The first factor that stands out is that they are made of solid sterling silver...
This example of his work is a 1 3/4" diameter, 1" high, weighty at just over 1.0 T. oz., napkin ring...
It was made by Frank Smith, whose "lion and S" emblem is stamped on the inside lower rim, along with the word "Sterling."
It is entirely plain, and without a monogram or inscription, or removal of same.
In choice estate condition, it remains perfectly round and is free of bends, nicks, or blemishes. The finish is bright, with a rich patina.
It has a flat surface, with slightly beveled edges, and rounded ends that taper from 1 1/4" across at the wide end to 1/2" at the narrow end.
Otherwise plain, it has a flourishing, Art Nouveau style "JA" monogram." The style of this suggests a date circa 1900...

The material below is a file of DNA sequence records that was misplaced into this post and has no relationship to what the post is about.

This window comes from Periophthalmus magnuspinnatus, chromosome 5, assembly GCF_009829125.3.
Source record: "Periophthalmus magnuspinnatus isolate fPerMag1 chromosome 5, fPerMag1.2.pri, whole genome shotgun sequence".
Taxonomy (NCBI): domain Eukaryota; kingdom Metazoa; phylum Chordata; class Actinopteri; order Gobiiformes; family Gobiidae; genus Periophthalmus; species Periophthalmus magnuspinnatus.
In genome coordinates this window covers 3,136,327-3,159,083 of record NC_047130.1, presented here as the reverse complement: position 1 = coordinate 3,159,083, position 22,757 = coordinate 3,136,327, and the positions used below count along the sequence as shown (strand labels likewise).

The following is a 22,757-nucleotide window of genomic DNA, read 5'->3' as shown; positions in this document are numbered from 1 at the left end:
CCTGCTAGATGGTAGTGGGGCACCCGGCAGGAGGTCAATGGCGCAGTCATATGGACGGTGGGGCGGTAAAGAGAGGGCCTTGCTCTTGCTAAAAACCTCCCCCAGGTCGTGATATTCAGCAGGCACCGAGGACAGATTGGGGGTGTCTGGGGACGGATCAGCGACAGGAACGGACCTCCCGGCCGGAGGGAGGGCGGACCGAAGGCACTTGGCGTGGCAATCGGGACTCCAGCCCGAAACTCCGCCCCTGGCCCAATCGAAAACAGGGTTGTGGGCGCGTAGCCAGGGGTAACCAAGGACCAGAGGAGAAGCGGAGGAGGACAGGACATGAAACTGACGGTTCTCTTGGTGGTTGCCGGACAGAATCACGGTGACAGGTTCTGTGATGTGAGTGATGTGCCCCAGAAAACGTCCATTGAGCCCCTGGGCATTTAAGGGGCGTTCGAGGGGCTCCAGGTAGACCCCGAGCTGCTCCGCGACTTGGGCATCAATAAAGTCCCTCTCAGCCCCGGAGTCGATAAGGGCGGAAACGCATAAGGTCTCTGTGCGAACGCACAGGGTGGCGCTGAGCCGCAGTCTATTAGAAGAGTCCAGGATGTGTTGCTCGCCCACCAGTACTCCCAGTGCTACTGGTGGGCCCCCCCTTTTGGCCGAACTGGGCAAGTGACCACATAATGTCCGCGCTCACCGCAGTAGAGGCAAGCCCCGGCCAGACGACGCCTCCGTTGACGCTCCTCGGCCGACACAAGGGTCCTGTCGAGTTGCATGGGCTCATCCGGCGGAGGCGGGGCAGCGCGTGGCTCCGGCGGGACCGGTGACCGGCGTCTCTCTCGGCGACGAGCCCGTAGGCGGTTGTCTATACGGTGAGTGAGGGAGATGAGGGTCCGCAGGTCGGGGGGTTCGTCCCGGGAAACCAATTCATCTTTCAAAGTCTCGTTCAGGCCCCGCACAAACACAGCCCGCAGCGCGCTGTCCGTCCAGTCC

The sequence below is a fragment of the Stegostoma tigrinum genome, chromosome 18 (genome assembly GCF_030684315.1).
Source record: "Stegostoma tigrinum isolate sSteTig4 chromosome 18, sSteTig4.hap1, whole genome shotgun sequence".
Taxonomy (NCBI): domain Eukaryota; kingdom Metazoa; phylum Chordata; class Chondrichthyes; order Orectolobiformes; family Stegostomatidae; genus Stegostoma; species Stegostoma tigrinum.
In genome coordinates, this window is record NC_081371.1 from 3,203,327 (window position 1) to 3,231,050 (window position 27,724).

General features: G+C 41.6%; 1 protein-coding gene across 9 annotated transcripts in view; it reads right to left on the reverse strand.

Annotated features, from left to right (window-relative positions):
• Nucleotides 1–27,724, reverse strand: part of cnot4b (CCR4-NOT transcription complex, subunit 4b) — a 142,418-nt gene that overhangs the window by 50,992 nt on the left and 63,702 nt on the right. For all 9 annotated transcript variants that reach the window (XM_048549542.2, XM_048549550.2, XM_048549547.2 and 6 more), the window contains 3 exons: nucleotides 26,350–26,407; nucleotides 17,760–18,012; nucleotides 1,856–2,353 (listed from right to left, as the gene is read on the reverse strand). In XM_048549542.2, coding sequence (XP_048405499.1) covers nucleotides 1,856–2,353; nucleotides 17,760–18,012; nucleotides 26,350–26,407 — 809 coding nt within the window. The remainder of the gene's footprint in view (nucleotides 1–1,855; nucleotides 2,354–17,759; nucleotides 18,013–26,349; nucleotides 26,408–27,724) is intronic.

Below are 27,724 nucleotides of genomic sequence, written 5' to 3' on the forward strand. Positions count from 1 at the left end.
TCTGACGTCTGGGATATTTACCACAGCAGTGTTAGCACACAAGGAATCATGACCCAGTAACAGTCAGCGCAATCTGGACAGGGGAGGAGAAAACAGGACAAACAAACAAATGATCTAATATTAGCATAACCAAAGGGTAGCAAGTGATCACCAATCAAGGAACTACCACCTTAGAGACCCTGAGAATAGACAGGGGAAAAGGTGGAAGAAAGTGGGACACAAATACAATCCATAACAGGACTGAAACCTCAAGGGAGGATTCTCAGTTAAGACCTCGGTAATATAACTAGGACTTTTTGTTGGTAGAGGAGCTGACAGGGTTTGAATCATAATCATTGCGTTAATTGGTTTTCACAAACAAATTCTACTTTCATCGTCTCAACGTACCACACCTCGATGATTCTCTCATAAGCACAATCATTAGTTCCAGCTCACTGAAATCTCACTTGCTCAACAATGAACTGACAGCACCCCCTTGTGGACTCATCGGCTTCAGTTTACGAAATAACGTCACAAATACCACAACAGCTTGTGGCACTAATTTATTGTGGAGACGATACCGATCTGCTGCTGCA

A large version, this measures 10" long and is 4 1/4" wide at the end of the brush portion. It weighs almost 6.0 T. oz. total, but it is impossible to know what portion of this is silver and what otherwise...
Made by the Webster Company, it is stamped with the firm "WC and arrow" emblem as well as "Sterling" on the interior.
The applied edges are raised and have lined detailing. The band itself is engraved in a leaf and floral design, with the name "John" inscribed in script in the reserve area.
The condition is excellent...
It is model number "H171," and so marked on one grip, along with the word "Sterling," and the Gorham lion, anchor, G. The finger grip on the arch is engraved with an Old English "A" monogram.
The condition is flawless. There are no bends, nicks, or damage and the finish is appealing...